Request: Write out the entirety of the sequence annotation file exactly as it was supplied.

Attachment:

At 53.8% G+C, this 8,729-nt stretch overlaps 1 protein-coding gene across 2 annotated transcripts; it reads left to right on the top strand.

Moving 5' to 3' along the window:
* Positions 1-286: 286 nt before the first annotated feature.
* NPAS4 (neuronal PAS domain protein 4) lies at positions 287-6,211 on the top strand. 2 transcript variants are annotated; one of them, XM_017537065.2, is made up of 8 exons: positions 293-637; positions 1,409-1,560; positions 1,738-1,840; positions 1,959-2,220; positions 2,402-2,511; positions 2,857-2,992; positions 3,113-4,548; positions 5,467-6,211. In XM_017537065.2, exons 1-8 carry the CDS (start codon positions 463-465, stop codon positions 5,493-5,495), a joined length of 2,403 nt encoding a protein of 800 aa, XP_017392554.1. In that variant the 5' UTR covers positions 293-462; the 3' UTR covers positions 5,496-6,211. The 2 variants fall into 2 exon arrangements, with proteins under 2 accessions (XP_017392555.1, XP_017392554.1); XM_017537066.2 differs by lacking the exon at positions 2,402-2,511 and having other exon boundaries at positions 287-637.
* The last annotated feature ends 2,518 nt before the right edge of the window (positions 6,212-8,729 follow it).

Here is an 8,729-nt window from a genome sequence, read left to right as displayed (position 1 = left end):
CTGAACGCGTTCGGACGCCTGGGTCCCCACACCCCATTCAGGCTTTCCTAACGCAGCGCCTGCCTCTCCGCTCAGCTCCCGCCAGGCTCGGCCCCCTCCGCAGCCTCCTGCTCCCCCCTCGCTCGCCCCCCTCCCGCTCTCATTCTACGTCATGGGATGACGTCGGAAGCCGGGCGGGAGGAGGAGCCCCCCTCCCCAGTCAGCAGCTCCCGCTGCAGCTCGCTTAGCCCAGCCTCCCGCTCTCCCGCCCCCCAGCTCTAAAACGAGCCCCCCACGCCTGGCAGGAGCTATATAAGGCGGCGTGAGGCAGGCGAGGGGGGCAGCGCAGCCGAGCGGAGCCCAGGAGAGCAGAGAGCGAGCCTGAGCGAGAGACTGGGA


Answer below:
At 53.8% G+C, this 8,729-nt stretch overlaps 1 protein-coding gene across 2 annotated transcripts; it reads left to right on the top strand.

Moving 5' to 3' along the window:
* Positions 1-286: 286 nt before the first annotated feature.
* NPAS4 (neuronal PAS domain protein 4) lies at positions 287-6,211 on the top strand. 2 transcript variants are annotated; one of them, XM_017537065.2, is made up of 8 exons: positions 293-637; positions 1,409-1,560; positions 1,738-1,840; positions 1,959-2,220; positions 2,402-2,511; positions 2,857-2,992; positions 3,113-4,548; positions 5,467-6,211. In XM_017537065.2, exons 1-8 carry the CDS (start codon positions 463-465, stop codon positions 5,493-5,495), a joined length of 2,403 nt encoding a protein of 800 aa, XP_017392554.1. In that variant the 5' UTR covers positions 293-462; the 3' UTR covers positions 5,496-6,211. The 2 variants fall into 2 exon arrangements, with proteins under 2 accessions (XP_017392555.1, XP_017392554.1); XM_017537066.2 differs by lacking the exon at positions 2,402-2,511 and having other exon boundaries at positions 287-637.
* The last annotated feature ends 2,518 nt before the right edge of the window (positions 6,212-8,729 follow it).

Here is an 8,729-nt window from a genome sequence, read left to right as displayed (position 1 = left end):
CTGAACGCGTTCGGACGCCTGGGTCCCCACACCCCATTCAGGCTTTCCTAACGCAGCGCCTGCCTCTCCGCTCAGCTCCCGCCAGGCTCGGCCCCCTCCGCAGCCTCCTGCTCCCCCCTCGCTCGCCCCCCTCCCGCTCTCATTCTACGTCATGGGATGACGTCGGAAGCCGGGCGGGAGGAGGAGCCCCCCTCCCCAGTCAGCAGCTCCCGCTGCAGCTCGCTTAGCCCAGCCTCCCGCTCTCCCGCCCCCCAGCTCTAAAACGAGCCCCCCACGCCTGGCAGGAGCTATATAAGGCGGCGTGAGGCAGGCGAGGGGGGCAGCGCAGCCGAGCGGAGCCCAGGAGAGCAGAGAGCGAGCCTGAGCGAGAGACTGGGA